One of the primary reasons for the .30-30's popularity amongst deer hunters is its light recoil. Average recoil from a typical 150-grain load at 2,390 feet per second (730 m/s) in a 7.5 lb (3.4 kg) rifle is 10.6 foot-pounds (14.4 J) of felt recoil at the shooter's shoulder, about half that of a comparable rifle chambered for the .30-06 Springfield. However, the .243 Winchester offers more muzzle energy and far greater downfield terminal energy than the .30-30 with similarly light recoil.

Because the majority of rifles chambered in .30-30 are lever-action rifles with tubular magazines, most .30-30 cartridges are loaded with round-nose or flat-nose bullets for safety. This is to prevent a spitzer-point bullet (the shape seen on the 7.62×51mm NATO above) from setting off the primer of the cartridge ahead of it in the magazine during recoil, resulting in potentially catastrophic damage to both firearm and shooter. The Savage Model 99 was introduced in 1899 with a rotary magazine, in part, to avoid that issue. When used in single-shot rifles or handguns, such as the Thompson Center Arms Contender or Encore series, it is common for shooters to hand load the cartridge with spire-point bullets for improved ballistics.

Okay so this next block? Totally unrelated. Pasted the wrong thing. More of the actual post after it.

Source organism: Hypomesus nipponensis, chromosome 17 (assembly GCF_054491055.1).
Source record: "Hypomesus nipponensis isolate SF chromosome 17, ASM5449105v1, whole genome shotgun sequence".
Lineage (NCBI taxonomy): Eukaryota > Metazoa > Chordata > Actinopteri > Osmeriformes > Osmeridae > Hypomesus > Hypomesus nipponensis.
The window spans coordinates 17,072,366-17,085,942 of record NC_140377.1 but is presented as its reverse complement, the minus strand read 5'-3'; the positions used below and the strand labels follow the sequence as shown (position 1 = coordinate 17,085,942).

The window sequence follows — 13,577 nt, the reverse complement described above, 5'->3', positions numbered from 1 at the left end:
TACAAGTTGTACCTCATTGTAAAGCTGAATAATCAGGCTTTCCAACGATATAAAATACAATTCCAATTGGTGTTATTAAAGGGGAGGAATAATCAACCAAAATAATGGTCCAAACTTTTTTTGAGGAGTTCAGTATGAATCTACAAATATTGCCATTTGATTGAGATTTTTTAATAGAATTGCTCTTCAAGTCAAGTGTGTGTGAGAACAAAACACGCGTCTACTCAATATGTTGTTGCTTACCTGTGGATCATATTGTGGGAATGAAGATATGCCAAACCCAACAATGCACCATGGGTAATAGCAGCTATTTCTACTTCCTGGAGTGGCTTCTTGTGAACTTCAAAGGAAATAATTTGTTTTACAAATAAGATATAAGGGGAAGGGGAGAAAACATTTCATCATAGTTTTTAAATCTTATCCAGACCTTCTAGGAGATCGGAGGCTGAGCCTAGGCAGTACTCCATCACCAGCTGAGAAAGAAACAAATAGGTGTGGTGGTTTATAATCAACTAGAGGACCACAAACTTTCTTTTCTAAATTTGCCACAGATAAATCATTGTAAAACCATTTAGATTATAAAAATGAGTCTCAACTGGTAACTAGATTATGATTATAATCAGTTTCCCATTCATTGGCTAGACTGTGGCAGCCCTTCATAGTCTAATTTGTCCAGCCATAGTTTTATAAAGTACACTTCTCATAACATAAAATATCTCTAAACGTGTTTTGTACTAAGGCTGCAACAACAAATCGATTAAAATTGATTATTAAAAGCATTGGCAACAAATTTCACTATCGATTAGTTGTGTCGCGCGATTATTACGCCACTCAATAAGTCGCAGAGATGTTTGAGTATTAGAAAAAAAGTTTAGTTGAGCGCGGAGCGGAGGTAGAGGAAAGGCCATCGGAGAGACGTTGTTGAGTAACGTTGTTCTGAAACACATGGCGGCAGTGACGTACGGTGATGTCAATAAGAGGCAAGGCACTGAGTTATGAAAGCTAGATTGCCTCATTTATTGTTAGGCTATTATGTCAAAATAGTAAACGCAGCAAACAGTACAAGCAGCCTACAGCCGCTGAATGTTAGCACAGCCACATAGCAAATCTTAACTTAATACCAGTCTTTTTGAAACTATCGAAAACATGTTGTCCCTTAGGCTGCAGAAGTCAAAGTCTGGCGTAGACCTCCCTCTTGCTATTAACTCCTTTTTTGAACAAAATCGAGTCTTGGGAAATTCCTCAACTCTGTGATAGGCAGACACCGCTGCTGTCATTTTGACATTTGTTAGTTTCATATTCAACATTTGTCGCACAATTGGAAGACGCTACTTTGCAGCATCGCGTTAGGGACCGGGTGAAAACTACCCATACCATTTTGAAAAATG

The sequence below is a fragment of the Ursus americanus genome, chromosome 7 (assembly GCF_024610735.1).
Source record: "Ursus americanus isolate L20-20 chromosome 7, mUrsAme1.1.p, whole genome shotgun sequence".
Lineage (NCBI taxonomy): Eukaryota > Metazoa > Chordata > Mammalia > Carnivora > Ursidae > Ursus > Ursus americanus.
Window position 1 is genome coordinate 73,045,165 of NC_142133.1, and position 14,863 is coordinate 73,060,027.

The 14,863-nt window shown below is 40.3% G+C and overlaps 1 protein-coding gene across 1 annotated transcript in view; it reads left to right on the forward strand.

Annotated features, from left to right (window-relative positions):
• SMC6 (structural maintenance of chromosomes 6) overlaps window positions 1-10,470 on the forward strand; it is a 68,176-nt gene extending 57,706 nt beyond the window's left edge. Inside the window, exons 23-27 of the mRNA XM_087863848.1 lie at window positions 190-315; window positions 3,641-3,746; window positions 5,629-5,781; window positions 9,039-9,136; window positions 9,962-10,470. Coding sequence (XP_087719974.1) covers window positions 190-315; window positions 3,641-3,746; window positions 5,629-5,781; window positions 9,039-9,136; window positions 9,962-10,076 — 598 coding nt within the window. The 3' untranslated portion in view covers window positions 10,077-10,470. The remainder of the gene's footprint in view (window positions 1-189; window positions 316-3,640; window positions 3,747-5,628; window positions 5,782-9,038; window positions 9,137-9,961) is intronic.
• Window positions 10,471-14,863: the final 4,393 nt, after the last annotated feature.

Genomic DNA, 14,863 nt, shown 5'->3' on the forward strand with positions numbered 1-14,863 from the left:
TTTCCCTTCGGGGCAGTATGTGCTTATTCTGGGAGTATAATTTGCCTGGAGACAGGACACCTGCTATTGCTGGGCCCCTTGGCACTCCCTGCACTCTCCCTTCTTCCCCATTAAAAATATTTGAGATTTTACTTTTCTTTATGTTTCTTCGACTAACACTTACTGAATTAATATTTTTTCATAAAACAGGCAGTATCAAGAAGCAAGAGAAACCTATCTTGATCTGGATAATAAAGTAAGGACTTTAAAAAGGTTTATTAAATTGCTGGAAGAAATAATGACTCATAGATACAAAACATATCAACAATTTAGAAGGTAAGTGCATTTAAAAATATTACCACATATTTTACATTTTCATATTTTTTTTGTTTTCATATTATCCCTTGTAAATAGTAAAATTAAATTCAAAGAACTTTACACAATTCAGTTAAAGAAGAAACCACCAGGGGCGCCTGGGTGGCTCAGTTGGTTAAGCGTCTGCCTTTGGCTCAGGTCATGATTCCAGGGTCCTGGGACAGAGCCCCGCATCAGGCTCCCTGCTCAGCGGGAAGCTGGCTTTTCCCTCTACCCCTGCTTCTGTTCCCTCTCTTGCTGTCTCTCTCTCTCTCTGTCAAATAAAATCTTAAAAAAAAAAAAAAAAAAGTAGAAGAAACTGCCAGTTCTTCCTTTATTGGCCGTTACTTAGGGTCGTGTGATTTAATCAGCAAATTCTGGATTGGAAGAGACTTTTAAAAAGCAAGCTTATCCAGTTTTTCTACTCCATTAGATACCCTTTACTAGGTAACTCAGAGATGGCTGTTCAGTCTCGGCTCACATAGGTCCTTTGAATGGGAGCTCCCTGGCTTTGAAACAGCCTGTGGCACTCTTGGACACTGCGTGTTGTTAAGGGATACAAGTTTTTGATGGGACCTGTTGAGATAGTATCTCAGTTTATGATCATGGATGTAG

A notable exception to the "no pointed bullets" guideline for bullet selection in rifles with tubular magazines are the new flexible "memory elastomer"-tipped LEVERevolution cartridges as produced by Hornady. The soft tips of these bullets easily deform under compression, preventing detonations while under recoil in the magazine, yet also return to their original pointed shape when that pressure is removed, thus allowing for a more efficient bullet shape than previously available to load safely in such rifles. The more aerodynamic shape results in a flatter bullet trajectory and greater retained velocity downrange, significantly increasing the effective range of rifles chambered for this cartridge.